Daisy, the 11-year-old, slightly overweight, black and white cat that lives in my home, is the light of my life. Though she is indifferent to me unless I have food in my hand, I like to think that she loves me. Truthfully, I understand that this is projection on my part, and that our relationship is that of two ships passing in the night, or, more accurately, two older women cohabitating peacefully. Sometimes when she sits on my person, I feel the depths of her love, even though it is really her claws kneading the tender flesh of my stomach, or that one time, my right boob. That tiny spark, which I chase like a high, is infrequent enough to train me to want more. But at what cost?
The honest answer is that I haven’t a clue how much money I’ve spent to improve her life, though I do know that the PetCube surveillance camera that I use to check to see if she’s breathing or if there is a ghost in my house when I’m away was worth every penny. Arguably, she got a new lease on life when, in 2010, I adopted her from a woman named Eva in the outer reaches of Greenpoint, Brooklyn, where she was living with a fair amount of rescues, including two Russian blues that were quarantined in the restroom and I was not able to see. Even if those slinky minxes caught my eye, I still would’ve left with Daisy because her tail was fluffy and I liked that her back paws look like go-go boots. But, for the past 10 years, she lived under a reign of terror at the paws of Crusty, the boy cat that belongs to my sister, who was also my roommate. Her life surely improved when we both moved out, but in the absence of her friend, nemesis, and occasional lover, I wonder about her interior life: Could she be happier, and if so, what can I do to help?
Under the coffee table lies a veritable cornucopia of toys that she mostly ignores, save for the Jackson Pollock-inspired catnip fish that she seems to enjoy. A play tunnel that I found at Target lives in a storage basket, after I presented it to her after a weekend away only for her to look at it, look at me, and then leave. Other objects that I’ve spent money on include a laser pointer that I’ve misplaced and a variety of cat wand toys that she likes for about five minutes before tiring of them. Once I made her a bed out of some old sheets and a very nice scarf that I knit for myself but set aside after realizing I do not like scarves. She enjoyed the bed for a while, but has since cast it aside for her favorite thing in the apartment—the ancient Ikea POANG chair that sits in the corner, covered in a blanket that is also covered in her hair. (It’s worth noting that the chair in question is my preferred therapy chair, but the last time I sat in it, Daisy intimidated me until I got up and moved to the sofa. It’s hers now and will be forever.)
Recently, her attentions have turned away from the chair and towards the windows of my apartment, which look out onto trees and birds. In her old home, Daisy summered on the radiator, screaming at the birds on the roof, and occasionally, when her bones could make it, the top of the cat tree. I did not take the cat tree when I left my old apartment, but I hear it was donated to a shelter. I do hope those cats are happy, but I also wish that I had had the foresight to take that with me. Because there are no clear vantage points in my apartment as it stands, the cat has taken to digging her claws into the windowsill as she works out whether or not all of her body can make it up there and fit. (From where I sit, the answer is no, but bless her for trying.)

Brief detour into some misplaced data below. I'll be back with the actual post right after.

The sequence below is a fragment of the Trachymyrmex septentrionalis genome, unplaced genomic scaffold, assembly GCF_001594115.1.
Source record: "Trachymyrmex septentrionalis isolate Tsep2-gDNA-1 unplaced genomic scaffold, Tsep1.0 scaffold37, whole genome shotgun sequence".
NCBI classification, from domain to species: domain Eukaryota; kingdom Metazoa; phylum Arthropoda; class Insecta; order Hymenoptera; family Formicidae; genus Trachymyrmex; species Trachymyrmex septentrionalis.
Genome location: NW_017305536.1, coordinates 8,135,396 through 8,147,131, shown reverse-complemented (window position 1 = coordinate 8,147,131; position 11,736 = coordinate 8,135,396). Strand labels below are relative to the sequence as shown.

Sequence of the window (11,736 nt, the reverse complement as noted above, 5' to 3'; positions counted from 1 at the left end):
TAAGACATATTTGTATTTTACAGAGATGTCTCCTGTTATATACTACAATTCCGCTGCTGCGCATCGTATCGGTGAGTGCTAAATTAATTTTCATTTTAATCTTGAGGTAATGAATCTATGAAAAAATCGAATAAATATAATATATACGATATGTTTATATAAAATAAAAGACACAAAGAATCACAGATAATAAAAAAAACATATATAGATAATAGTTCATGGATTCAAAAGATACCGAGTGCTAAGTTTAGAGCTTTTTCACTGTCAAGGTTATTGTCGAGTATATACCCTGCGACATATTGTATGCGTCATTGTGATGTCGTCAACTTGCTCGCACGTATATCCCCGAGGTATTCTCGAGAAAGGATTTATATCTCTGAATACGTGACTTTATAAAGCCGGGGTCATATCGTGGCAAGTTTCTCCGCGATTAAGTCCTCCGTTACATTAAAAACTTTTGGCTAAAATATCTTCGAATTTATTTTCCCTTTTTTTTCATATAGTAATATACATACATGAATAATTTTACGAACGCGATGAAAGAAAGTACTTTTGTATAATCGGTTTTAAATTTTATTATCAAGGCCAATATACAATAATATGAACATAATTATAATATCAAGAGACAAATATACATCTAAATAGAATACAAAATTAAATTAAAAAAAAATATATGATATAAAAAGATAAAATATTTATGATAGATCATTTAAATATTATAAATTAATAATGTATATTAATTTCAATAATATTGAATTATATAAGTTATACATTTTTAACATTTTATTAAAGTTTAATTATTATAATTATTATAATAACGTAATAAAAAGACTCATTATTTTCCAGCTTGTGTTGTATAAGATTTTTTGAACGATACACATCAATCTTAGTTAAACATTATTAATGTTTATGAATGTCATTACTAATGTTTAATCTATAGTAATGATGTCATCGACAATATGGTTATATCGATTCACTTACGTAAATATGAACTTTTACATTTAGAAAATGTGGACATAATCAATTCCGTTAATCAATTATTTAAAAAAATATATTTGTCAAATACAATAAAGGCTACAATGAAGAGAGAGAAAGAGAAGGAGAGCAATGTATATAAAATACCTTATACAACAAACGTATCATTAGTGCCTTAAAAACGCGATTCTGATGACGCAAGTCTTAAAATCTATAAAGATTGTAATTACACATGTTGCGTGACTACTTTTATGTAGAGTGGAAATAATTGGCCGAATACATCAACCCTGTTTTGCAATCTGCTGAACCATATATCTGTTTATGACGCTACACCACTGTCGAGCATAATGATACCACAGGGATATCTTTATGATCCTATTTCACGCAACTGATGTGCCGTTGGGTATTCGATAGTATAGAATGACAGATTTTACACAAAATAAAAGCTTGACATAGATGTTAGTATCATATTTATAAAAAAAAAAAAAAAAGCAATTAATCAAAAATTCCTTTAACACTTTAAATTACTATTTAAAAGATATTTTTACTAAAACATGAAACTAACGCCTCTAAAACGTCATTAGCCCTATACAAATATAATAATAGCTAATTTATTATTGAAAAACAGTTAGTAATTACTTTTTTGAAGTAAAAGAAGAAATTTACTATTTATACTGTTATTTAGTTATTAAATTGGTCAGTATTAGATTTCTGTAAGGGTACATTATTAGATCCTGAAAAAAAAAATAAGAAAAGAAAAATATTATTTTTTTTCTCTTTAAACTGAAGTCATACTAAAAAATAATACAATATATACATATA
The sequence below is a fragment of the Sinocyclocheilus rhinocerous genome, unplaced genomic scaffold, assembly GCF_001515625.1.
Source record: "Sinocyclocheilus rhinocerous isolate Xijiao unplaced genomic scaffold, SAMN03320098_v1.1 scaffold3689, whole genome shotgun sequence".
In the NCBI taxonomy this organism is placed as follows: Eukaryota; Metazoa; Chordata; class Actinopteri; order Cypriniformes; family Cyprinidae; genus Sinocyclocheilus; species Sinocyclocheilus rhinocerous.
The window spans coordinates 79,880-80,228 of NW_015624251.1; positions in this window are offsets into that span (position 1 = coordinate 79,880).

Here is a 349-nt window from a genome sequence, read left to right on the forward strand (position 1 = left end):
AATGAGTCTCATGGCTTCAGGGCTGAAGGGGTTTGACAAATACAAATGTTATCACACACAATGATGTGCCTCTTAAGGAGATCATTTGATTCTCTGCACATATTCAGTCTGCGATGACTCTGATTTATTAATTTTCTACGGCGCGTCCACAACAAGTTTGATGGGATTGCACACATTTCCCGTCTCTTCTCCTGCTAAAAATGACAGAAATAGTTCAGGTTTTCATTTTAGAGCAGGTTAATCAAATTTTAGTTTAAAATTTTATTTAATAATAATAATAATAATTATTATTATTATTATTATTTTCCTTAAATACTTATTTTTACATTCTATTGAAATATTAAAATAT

I have considered the vast array of aesthetically pleasing cat trees, inspired in part by this insanely beautiful, avant-basic cat tree that was DIY-ed by Mi-Anne Chen. I know my own limits, and doing this in my own home exceeds them by a lot, but I’ve found some contenders, including this one that looks like a sunflower that might crumple under her weight and this thing, which is admittedly adorable and costs too much money. My precious angel deserves this, too, but I also do not want to pay this much money. I will eventually get over myself and set my newfound desire for aesthetics aside in favor of practicality, but to be frank, I am now not interested in ruining the vibes of my bedroom with something ugly. As ever, I just want it to be cheap.
Earlier this morning, Daisy was despondent (I think). After vomiting her breakfast on my duvet cover while I was in the middle of an ineffectual workout, she stood in the corner of the bedroom by the window, hanging from the sill like a cat on one of those motivational posters seen in guidance counselor’s offices on television. Sensing her distress, I carried her in my arms to the kitchen window so that she could look at the birds and scream. This was fine for both of us, but eventually, I had to work, and also, she’s a little plump. When I put her down, she returned to her silent vigil, meowing pathetically. I fashioned an ersatz cat perch using an ottoman that I forgot I kept, placing it under the window and arranging my plants around it so she could feel at ease. It’s not perfect, but neither am I. For now, it will work.